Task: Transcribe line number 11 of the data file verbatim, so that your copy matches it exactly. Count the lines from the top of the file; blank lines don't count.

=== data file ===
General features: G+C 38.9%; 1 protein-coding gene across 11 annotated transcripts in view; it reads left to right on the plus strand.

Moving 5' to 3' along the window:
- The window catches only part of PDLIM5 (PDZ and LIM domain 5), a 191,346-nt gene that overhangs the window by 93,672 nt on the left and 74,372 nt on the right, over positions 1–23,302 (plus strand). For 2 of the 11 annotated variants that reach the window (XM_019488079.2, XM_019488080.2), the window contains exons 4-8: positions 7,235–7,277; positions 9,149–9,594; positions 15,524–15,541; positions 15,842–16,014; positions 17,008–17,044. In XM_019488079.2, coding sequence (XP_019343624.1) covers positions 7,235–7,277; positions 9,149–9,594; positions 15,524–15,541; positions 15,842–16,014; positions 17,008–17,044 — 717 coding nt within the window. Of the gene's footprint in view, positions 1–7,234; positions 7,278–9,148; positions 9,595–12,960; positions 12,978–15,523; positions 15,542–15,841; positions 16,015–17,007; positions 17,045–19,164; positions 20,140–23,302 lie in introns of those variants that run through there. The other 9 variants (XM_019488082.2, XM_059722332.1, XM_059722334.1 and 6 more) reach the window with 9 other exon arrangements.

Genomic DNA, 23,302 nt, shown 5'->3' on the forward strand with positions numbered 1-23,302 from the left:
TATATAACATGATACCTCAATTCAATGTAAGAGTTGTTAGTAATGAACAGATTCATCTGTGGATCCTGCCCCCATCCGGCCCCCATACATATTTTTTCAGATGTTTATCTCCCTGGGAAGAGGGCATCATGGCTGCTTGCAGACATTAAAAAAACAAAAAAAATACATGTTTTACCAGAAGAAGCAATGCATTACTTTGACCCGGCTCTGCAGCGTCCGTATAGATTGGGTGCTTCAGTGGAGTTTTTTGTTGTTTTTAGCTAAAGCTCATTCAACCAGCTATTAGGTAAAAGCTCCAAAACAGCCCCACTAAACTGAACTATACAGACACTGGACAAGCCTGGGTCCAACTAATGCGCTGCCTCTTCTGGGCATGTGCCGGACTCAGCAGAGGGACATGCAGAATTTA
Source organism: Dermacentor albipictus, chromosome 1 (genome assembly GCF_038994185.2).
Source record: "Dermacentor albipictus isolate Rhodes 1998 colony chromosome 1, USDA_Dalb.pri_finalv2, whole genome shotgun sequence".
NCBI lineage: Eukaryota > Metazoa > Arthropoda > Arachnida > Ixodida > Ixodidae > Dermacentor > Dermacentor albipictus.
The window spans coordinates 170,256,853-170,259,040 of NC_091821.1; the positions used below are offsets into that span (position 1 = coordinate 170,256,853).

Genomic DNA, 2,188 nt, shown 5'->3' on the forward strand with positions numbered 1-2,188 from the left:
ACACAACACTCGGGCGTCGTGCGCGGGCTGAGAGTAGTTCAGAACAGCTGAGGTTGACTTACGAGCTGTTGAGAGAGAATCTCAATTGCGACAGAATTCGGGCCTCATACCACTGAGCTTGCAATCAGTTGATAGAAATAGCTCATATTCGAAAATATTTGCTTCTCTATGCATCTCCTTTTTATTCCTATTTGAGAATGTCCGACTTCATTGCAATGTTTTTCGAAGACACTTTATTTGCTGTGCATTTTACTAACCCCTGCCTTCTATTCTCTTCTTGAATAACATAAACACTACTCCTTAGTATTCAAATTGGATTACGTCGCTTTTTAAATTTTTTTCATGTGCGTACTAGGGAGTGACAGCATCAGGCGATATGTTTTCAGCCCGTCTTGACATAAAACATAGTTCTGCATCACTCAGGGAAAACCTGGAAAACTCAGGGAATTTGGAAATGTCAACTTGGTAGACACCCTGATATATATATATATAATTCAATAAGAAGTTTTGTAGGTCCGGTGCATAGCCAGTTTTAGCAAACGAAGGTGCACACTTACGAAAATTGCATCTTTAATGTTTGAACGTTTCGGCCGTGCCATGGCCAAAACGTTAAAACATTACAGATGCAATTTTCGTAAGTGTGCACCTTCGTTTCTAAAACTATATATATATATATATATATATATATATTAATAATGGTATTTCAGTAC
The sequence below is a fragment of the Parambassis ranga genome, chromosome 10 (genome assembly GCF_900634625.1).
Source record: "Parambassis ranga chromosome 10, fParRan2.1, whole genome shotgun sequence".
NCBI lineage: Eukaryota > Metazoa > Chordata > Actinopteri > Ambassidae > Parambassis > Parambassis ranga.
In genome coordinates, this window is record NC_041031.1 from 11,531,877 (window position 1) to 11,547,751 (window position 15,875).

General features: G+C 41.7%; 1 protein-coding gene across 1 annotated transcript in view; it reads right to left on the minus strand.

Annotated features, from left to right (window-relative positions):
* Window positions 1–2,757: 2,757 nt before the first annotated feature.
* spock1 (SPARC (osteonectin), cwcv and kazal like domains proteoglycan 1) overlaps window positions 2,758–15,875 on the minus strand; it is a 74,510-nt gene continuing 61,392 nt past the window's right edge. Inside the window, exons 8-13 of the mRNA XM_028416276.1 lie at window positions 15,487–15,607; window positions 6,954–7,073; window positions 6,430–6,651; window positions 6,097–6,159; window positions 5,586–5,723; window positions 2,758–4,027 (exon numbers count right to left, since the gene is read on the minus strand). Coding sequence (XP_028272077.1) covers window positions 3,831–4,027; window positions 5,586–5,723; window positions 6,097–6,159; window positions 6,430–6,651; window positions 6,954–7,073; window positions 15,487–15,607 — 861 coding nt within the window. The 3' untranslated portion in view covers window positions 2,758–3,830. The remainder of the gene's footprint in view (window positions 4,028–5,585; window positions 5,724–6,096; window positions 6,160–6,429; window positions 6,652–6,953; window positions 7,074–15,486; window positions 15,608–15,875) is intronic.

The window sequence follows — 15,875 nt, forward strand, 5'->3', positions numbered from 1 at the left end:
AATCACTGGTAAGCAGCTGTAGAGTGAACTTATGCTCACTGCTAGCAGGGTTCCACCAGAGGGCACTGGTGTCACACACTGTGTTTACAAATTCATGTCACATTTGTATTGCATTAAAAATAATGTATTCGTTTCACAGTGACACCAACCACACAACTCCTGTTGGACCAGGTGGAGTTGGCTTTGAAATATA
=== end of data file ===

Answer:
ACACAACACTCGGGCGTCGTGCGCGGGCTGAGAGTAGTTCAGAACAGCTGAGGTTGACTTACGAGCTGTTGAGAGAGAATCTCAATTGCGACAGAATTCGGGCCTCATACCACTGAGCTTGCAATCAGTTGATAGAAATAGCTCATATTCGAAAATATTTGCTTCTCTATGCATCTCCTTTTTATTCCTATTTGAGAATGTCCGACTTCATTGCAATGTTTTTCGAAGACACTTTATTTGCTGTGCATTTTACTAACCCCTGCCTTCTATTCTCTTCTTGAATAACATAAACACTACTCCTTAGTATTCAAATTGGATTACGTCGCTTTTTAAATTTTTTTCATGTGCGTACTAGGGAGTGACAGCATCAGGCGATATGTTTTCAGCCCGTCTTGACATAAAACATAGTTCTGCATCACTCAGGGAAAACCTGGAAAACTCAGGGAATTTGGAAATGTCAACTTGGTAGACACCCTGATATATATATATATAATTCAATAAGAAGTTTTGTAGGTCCGGTGCATAGCCAGTTTTAGCAAACGAAGGTGCACACTTACGAAAATTGCATCTTTAATGTTTGAACGTTTCGGCCGTGCCATGGCCAAAACGTTAAAACATTACAGATGCAATTTTCGTAAGTGTGCACCTTCGTTTCTAAAACTATATATATATATATATATATATATATATTAATAATGGTATTTCAGTAC